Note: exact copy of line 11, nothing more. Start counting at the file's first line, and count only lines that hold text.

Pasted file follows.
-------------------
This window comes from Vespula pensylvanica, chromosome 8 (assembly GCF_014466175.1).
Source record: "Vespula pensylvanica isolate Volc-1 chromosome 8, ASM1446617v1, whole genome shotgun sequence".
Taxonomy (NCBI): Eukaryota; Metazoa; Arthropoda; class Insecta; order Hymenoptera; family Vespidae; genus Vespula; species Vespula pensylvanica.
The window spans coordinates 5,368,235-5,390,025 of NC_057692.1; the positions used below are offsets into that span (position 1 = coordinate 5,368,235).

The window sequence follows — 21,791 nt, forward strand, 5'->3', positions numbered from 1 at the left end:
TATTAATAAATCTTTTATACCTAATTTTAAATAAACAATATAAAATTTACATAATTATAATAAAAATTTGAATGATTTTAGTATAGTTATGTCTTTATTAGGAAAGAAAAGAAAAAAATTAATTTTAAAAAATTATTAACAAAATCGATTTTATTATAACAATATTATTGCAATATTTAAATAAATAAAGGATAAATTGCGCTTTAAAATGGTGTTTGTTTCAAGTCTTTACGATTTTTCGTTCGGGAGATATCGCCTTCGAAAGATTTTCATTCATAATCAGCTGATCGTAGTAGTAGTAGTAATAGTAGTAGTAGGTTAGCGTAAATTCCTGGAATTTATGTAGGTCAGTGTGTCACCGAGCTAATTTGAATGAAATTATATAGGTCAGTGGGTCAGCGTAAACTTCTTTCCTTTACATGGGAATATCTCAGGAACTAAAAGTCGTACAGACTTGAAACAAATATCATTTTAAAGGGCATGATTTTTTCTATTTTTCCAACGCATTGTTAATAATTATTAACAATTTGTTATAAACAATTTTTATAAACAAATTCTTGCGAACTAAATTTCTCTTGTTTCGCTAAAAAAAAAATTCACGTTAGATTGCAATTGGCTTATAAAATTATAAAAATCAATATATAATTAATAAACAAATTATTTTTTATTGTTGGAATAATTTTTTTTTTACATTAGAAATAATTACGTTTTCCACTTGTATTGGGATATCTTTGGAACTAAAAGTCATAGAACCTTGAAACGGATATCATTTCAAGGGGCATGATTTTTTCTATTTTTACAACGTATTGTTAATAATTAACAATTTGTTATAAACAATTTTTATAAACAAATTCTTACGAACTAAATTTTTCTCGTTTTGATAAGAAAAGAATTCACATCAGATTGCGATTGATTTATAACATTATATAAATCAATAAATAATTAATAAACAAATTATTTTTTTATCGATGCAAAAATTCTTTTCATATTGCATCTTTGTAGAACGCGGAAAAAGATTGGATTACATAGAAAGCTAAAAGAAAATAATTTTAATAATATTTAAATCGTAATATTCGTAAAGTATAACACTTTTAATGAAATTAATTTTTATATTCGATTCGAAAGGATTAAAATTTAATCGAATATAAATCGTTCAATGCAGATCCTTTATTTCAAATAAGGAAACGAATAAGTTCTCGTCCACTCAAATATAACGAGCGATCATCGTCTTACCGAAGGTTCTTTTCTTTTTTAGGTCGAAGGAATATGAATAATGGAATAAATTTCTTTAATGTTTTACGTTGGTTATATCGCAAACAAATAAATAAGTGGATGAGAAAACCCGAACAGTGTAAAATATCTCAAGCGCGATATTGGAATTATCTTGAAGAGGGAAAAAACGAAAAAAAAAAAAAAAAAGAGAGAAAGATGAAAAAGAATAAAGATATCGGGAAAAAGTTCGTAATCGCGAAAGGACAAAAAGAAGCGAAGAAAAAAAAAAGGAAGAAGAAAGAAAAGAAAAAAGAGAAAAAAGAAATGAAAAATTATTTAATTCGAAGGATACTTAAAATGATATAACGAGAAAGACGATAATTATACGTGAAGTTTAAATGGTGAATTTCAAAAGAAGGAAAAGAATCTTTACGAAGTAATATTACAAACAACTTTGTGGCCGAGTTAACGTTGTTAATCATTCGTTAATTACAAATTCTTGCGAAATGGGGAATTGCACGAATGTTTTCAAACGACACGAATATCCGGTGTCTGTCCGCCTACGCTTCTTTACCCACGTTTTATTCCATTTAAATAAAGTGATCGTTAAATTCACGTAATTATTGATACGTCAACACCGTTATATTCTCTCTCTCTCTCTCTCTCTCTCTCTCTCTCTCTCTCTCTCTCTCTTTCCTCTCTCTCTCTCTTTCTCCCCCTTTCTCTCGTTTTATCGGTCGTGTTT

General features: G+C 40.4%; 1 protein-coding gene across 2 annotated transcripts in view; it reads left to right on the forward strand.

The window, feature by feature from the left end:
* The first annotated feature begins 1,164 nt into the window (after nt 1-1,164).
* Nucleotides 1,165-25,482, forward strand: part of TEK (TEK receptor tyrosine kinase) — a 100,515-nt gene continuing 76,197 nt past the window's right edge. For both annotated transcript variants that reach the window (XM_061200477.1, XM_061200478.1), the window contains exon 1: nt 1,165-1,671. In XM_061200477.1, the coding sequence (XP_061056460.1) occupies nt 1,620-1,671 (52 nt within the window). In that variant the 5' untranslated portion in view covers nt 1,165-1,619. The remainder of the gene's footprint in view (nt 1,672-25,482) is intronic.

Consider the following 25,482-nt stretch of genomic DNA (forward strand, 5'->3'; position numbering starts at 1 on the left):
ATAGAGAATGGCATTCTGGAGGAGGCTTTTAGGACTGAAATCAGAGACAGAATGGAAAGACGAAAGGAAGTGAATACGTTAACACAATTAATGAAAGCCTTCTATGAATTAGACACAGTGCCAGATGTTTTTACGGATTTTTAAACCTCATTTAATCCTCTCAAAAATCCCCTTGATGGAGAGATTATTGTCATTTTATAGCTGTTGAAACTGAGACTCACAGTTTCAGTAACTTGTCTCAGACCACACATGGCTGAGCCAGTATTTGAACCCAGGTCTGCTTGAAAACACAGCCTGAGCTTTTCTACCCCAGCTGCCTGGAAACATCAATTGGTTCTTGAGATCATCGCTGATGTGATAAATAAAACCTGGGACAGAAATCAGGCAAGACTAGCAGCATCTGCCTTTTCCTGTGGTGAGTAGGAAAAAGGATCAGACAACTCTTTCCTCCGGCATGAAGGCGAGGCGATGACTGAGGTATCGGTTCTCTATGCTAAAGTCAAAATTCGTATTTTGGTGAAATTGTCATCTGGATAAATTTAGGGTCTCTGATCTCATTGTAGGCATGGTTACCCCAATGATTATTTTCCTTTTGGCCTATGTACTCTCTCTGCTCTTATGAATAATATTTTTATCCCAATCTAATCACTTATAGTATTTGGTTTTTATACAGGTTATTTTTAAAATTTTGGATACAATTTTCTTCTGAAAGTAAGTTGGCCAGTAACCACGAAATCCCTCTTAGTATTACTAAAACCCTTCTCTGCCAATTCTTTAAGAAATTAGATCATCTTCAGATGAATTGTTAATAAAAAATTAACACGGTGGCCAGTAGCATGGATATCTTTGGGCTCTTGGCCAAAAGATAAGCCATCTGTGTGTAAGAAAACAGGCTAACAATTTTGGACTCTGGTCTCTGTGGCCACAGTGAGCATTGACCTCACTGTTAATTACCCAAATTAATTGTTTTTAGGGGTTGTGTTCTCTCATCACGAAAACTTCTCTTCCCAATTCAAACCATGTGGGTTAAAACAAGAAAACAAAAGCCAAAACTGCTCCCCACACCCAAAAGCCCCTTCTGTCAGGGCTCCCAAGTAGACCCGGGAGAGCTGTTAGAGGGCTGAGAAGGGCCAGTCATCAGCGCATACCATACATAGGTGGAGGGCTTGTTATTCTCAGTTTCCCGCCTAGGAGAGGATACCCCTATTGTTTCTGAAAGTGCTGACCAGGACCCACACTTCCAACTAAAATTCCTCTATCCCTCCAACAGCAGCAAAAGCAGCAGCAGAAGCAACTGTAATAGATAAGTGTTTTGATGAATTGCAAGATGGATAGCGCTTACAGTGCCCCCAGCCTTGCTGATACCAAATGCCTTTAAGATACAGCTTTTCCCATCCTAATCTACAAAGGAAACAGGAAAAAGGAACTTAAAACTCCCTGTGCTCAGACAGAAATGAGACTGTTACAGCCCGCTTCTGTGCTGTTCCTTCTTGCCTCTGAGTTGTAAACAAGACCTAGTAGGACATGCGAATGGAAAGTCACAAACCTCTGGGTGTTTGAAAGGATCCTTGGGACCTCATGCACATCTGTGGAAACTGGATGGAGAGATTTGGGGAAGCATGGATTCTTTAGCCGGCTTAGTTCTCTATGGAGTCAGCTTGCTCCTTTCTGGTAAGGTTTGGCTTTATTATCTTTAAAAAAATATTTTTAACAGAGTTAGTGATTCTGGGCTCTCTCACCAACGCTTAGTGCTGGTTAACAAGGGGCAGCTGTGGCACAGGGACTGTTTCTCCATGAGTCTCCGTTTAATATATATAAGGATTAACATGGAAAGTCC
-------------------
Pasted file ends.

Consider the following 25,482-nt stretch of genomic DNA (forward strand, 5'->3'; position numbering starts at 1 on the left):